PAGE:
Cleft lip and palate are common congenital anomalies that can arise from defects in tissue fusion, a process in which two independent prominences become one continuous structure. Tissue fusion is common across multiple contexts during development, including neural tube closure, heart, and urogenital development, and defects in fusion also lead to structural birth defects in these contexts. Despite its importance during development, the mechanical and cell-generated forces that drive tissue fusion are not understood. Our preliminary studies using novel live imaging methodologies reveal dynamic cell behaviors underlying lip and palate fusion and lead us to appreciate the role of cellular mechanical forces and molecular sensors of force required for this process. We will utilize mouse genetics, physical manipulation, and confocal live imaging to define the cell-generated forces, mechanical signaling and dynamic cell behaviors driving lip and palate fusion. These studies take a new approach to understanding tissue fusion during development and will shed light on longstanding questions in the field, leading to improved understanding of structural birth defects that involve tissue fusion.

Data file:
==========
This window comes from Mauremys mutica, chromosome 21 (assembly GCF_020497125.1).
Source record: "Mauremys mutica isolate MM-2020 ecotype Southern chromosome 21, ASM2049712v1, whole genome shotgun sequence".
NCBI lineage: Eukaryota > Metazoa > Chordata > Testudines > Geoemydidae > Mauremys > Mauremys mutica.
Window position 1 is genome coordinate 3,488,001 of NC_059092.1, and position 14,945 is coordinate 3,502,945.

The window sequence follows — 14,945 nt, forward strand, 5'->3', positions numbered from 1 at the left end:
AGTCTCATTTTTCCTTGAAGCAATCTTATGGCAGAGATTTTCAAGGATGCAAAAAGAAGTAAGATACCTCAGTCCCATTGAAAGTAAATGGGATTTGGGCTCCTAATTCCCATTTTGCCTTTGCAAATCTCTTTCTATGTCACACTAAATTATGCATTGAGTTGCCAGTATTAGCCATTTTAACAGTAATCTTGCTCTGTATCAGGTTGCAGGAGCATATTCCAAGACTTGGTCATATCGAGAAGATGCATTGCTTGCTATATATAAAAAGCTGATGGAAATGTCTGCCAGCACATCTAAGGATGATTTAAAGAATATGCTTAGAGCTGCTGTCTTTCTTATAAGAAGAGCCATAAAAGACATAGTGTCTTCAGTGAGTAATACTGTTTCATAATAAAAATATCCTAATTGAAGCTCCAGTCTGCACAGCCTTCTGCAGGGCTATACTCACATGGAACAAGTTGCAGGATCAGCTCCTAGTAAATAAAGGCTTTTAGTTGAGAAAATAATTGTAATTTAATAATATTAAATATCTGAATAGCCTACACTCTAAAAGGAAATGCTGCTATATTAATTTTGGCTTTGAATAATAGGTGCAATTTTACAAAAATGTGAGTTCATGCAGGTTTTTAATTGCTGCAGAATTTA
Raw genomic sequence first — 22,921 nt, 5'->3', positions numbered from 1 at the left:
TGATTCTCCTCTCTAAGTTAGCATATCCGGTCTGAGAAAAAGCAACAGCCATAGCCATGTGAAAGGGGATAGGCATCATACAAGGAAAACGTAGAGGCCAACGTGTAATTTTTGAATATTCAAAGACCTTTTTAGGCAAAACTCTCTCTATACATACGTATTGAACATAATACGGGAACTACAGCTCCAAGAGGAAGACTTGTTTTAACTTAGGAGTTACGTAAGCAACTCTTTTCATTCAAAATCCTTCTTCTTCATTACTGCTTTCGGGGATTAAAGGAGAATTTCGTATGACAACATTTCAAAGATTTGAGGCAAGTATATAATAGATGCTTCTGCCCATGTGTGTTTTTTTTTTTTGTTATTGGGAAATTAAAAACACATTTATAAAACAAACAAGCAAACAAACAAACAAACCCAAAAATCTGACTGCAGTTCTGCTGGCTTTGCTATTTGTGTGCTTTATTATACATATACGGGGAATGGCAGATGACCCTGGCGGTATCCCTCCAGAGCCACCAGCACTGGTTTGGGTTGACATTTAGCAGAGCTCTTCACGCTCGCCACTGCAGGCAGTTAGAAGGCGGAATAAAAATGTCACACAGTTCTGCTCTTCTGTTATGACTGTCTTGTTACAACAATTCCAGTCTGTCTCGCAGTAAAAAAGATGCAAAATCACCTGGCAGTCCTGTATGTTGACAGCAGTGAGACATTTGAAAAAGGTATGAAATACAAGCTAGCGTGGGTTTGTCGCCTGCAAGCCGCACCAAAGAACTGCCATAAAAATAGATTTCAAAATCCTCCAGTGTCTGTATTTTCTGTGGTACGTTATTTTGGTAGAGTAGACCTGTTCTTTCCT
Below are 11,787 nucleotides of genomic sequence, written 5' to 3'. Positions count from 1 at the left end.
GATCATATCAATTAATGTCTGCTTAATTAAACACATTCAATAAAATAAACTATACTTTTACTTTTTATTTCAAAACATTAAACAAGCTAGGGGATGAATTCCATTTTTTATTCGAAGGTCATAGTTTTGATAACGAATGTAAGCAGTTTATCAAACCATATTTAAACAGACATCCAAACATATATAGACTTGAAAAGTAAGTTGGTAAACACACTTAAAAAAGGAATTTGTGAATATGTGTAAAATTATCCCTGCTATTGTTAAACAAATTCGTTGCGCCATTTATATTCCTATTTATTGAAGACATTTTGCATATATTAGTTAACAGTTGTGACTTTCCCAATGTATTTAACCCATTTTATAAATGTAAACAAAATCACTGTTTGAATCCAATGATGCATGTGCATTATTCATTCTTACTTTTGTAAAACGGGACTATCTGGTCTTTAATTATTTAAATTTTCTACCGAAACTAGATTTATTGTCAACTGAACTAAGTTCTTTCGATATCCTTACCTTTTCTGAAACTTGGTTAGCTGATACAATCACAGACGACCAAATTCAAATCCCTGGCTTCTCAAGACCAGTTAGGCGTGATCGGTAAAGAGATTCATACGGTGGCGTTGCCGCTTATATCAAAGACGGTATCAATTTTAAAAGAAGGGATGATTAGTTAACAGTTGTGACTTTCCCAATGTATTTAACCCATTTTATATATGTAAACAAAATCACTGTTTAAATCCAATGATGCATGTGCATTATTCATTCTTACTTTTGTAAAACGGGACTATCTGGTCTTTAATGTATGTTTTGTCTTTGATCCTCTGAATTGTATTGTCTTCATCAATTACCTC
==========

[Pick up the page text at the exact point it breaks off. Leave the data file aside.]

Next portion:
Cleft lip and palate are common and devastating birth defects that can arise from a failure of tissue fusion during development, a process involving the integration of two separate embryonic primordia into a single continuous structure. Nevertheless, our understanding of tissue fusion is incomplete with a particular gap in knowledge of the mechanical forces and cellular dynamics that drive this event. We propose to test a new model for tissue fusion wherein cell-generated forces drive multiple cell behaviors to facilitate fusion of the upper lip and secondary palate.
|Kim, Seungil; Prochazka, Jan; Bush, Jeffrey O (2017) Live Imaging of Mouse Secondary Palate Fusion. J Vis Exp :|